Kelly Clarkson

When it comes to our own love lives, we dream of happily ever after. But when it comes to pop stars, though we’re not always willing to admit it, we tend to root for the breakup. The pain, anger and sadness from a broken heart is so universal the breakup album feels like a genuine link between us normies to these artists, who, with their extreme wealth and fame, otherwise seem unrelatable.

Kelly Clarkson’s messy divorce from producer Brandon Blackstock has publicly played out since they first announced their split in the summer of 2020. There were lawsuits for breaches of contract and unpaid commissions, custody battles for their two kids, and contention about who would live in the Montana ranch they shared.

It seemed a sure bet, then, that Clarkson would have a lot to say on Chemistry, her 10th studio album. Similar to fellow Texan Kacey Musgraves’ breakup album, Star-Crossed, Clarkson tells the full story of a relationship climbing to its peak and tumbling to its end. And while every breakup, superstar or not, is a life lesson of resilience, she shows her perseverance not just in the lyrics but also in the sheer power of her range.

Clarkson begins with the heartbreak in “Skip This Part,” an opener that starts slow and easy before building into something as hypnotic and dramatic as the introductory song of any Bond film. In it, she cycles from sharing her own feelings and the public perceptions of her failed relationship.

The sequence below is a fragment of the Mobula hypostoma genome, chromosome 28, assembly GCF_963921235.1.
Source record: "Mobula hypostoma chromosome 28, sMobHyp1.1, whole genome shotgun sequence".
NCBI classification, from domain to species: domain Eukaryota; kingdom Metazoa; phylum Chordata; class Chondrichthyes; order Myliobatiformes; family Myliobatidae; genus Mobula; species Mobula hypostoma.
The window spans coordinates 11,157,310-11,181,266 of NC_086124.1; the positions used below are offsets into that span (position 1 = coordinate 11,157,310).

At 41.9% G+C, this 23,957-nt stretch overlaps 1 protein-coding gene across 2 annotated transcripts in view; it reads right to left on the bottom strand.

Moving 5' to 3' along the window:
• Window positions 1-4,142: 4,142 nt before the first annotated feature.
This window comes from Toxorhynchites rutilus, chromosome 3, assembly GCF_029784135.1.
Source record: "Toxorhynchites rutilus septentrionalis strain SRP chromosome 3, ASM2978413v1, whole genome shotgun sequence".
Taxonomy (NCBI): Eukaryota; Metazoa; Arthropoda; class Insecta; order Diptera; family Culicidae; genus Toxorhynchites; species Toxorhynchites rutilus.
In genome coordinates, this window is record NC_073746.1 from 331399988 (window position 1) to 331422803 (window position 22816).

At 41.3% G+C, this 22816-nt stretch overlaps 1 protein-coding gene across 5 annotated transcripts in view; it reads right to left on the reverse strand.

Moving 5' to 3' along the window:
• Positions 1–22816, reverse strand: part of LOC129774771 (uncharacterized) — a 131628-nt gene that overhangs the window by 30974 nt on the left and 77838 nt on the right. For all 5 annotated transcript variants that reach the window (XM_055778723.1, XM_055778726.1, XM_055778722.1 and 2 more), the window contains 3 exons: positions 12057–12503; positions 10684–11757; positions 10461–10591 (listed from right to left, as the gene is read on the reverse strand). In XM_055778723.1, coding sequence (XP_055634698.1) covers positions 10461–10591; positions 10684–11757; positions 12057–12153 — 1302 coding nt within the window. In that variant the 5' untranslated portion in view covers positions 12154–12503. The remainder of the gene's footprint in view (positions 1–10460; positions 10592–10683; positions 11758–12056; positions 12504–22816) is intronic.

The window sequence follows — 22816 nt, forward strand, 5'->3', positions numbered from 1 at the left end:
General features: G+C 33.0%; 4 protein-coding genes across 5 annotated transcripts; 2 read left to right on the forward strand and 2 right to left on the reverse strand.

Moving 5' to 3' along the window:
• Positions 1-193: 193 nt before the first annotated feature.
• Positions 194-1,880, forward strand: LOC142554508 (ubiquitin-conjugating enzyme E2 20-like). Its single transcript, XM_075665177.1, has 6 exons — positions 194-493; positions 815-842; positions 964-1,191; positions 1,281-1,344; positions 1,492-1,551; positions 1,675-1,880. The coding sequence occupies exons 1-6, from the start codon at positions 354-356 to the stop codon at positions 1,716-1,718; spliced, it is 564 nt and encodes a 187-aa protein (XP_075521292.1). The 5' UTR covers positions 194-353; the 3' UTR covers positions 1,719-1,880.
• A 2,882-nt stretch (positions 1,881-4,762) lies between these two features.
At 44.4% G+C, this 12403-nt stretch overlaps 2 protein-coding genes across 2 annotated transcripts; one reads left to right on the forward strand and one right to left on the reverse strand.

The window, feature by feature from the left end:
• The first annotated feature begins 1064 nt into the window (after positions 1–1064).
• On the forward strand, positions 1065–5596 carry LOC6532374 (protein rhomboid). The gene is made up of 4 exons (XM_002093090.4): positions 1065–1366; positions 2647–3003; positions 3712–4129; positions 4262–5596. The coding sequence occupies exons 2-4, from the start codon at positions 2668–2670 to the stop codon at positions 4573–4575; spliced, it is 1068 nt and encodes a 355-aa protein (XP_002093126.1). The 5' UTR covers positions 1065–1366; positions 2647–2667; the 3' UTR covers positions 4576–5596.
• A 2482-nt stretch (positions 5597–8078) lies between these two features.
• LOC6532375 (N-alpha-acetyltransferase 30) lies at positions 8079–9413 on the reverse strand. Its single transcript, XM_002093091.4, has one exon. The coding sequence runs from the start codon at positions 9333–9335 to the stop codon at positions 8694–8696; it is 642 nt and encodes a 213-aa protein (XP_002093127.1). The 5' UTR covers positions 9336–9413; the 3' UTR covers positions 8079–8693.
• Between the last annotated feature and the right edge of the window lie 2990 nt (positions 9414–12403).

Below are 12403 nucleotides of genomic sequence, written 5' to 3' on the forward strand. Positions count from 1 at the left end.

What then follows is a series of empowering anthems that showcase Clarkson’s powerhouse vocals. “Me” sounds like a more mature version of “Behind These Hazel Eyes,” while “High Road” and “Down To You” are the older sisters to “Stronger (What Doesn’t Kill You).” They’re confident but lyrically familiar.

Clarkson doesn’t avoid the comforting sentimentality that anyone experiencing a breakup weaves in and out of. She dives right in with a series of love songs that, if they’d been released separately, would make you think she’d really found The One. “Favorite Kind of High,” her collaboration with David Guetta, is classic pop Kelly, complete with a bridge that shows how high her voice can actually go. It’s catchy and not unexpected, considering it’s cowritten by Carly Rae Jepsen, the queen of bubblegum pop.

But she pivots right back into the grief with “Lighthouse,” the best song on Chemistry. With a simple piano and minimal strings in the background, Clarkson’s voice almost mimics the revolving of a lighthouse’s beacon. One minute her voice is shining over calm waters, the next it’s soaring like a building wave about to crash onto the shore. It’s so powerful that even if you haven’t been in a relationship in a while, it’ll take you back to the uneasiness and restlessness you felt when you knew it was going to end.

Brian Bowen Smith

The Burleson native appears to honor her roots with the western-themed “Red Flag Collector,” complete with a bridge that includes mariachi horns and saloon-style keys. It’s a seamless transition into the appropriately titled “I Hate Love,” which features Steve Martin (yes, that Steve Martin) on banjo and was cowritten with pop prince and fellow Voice judge Nick Jonas.

Surprisingly, Clarkson closes with the reggae-themed “That’s Right,” featuring Sheila E. It does feature fun jabs at her ex (“Keep the money, I’ll take freedom”), but ending on such a light note as opposed to an in-your-face power ballad says a lot about her last three years. Clarkson’s finally found closure — and is seemingly at peace with this chapter.

Cover promo photo by Brian Bowen Smith